ROME — When two powerful earthquakes struck central Italy on Wednesday, many feared a tragic repeat of two months ago.
A 6.2-magnitude quake killed almost 300 people on Aug. 24 and reduced much of the historic town of Amatrice to rubble.
Initial reports after Wednesday's quakes indicated, however, that not a single person had been killed by collapsing buildings.
There was some structural damage, according to officials, but the human toll appeared limited to a few injuries and a 73-year-old man in the town of Tolentino, whose fatal heart attack may have been triggered by the tremors.
At magnitude-6.1, the strongest of Wednesday's quakes was fractionally less powerful than the one on Aug. 24 — and just 16 miles away. There were more than 30 aftershocks through the night, according to Italy's Civil Protection Agency.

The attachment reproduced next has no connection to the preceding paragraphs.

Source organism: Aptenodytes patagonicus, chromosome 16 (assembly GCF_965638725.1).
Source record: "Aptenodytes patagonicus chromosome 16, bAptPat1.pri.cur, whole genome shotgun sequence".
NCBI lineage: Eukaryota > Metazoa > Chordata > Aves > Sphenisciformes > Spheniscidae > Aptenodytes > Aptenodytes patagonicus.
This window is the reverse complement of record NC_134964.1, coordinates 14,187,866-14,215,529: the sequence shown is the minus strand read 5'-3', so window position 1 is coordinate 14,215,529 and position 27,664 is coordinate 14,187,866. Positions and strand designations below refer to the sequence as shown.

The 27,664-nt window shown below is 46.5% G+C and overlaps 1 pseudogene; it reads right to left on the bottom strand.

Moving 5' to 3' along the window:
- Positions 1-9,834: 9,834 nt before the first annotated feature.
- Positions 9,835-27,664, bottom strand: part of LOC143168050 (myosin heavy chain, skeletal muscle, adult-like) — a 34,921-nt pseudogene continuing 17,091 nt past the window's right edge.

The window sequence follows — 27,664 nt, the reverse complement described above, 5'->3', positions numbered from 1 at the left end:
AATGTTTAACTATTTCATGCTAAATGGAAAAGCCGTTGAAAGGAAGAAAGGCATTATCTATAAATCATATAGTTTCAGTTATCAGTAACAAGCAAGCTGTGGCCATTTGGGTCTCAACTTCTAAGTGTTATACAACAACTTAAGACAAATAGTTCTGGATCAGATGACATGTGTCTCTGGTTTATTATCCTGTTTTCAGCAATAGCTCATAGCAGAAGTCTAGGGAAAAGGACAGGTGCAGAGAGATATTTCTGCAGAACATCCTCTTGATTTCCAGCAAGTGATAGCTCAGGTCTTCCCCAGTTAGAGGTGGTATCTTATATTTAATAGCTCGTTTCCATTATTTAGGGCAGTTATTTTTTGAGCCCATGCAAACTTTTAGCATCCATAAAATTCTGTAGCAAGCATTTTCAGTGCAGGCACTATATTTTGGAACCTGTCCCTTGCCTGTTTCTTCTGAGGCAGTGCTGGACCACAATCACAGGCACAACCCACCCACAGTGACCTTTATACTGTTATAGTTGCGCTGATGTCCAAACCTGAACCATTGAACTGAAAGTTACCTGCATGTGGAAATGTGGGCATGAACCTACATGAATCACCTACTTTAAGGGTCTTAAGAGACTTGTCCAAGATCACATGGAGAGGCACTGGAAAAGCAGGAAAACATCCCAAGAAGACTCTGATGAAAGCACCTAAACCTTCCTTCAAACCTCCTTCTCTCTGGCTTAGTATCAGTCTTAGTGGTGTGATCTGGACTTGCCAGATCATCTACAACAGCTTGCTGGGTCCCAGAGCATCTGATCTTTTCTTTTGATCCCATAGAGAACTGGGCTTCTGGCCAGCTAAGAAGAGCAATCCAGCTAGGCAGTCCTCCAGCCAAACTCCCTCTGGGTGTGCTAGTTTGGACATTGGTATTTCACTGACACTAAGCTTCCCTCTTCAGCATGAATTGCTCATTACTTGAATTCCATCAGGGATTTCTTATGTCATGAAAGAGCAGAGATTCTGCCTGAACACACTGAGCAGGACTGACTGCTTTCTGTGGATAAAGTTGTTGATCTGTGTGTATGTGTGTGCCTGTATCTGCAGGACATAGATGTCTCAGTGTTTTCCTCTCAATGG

Why, then, did no one die? There appeared to be three reasons.
"First of all, the affected area was hit by an earthquake in 1997, and many houses were restructured and reinforced," according to Mario Tozzi, a researcher at Italy's National Research Council. "So even though there was widespread damage, not many buildings collapsed."
Secondly, some of the houses that did collapse were uninhabited after being badly damaged in the earthquake two months ago.
Third, many residents ran out of their houses after the first, slightly weaker quake struck just after 7 p.m. local time (1 p.m. ET). They were outside when the most powerful tremor hit just over two hours later.
It seemed like a lucky escape. But Tozzi said it should serve as a warning shot.
"We need to stop blaming God and fate for the earthquakes and educate people to face the facts — they live in medieval towns on highly seismic areas," Tozzi told NBC News. "It's a cultural problem, most people don't even know how to behave when a quake strikes despite the fact that they live on seismic areas."